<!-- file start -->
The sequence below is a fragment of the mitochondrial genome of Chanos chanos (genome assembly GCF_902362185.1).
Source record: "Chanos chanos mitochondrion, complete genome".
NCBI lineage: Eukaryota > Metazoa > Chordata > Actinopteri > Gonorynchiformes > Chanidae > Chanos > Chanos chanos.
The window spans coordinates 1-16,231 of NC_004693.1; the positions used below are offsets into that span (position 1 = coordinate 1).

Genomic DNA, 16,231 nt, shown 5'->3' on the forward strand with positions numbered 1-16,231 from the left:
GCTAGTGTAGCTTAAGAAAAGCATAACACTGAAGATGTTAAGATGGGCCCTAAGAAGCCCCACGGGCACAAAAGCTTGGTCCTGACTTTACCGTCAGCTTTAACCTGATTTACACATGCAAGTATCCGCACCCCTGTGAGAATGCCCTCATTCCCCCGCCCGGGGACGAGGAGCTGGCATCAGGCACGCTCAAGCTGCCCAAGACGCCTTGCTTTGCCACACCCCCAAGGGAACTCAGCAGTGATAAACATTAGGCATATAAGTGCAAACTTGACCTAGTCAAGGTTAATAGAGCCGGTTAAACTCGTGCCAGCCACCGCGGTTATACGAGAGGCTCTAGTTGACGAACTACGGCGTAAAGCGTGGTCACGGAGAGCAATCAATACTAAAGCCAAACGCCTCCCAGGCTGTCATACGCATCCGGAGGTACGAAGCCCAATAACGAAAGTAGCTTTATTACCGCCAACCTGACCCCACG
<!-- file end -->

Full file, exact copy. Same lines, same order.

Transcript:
The sequence below is a fragment of the mitochondrial genome of Chanos chanos (genome assembly GCF_902362185.1).
Source record: "Chanos chanos mitochondrion, complete genome".
NCBI lineage: Eukaryota > Metazoa > Chordata > Actinopteri > Gonorynchiformes > Chanidae > Chanos > Chanos chanos.
The window spans coordinates 1-16,231 of NC_004693.1; the positions used below are offsets into that span (position 1 = coordinate 1).

Genomic DNA, 16,231 nt, shown 5'->3' on the forward strand with positions numbered 1-16,231 from the left:
GCTAGTGTAGCTTAAGAAAAGCATAACACTGAAGATGTTAAGATGGGCCCTAAGAAGCCCCACGGGCACAAAAGCTTGGTCCTGACTTTACCGTCAGCTTTAACCTGATTTACACATGCAAGTATCCGCACCCCTGTGAGAATGCCCTCATTCCCCCGCCCGGGGACGAGGAGCTGGCATCAGGCACGCTCAAGCTGCCCAAGACGCCTTGCTTTGCCACACCCCCAAGGGAACTCAGCAGTGATAAACATTAGGCATATAAGTGCAAACTTGACCTAGTCAAGGTTAATAGAGCCGGTTAAACTCGTGCCAGCCACCGCGGTTATACGAGAGGCTCTAGTTGACGAACTACGGCGTAAAGCGTGGTCACGGAGAGCAATCAATACTAAAGCCAAACGCCTCCCAGGCTGTCATACGCATCCGGAGGTACGAAGCCCAATAACGAAAGTAGCTTTATTACCGCCAACCTGACCCCACG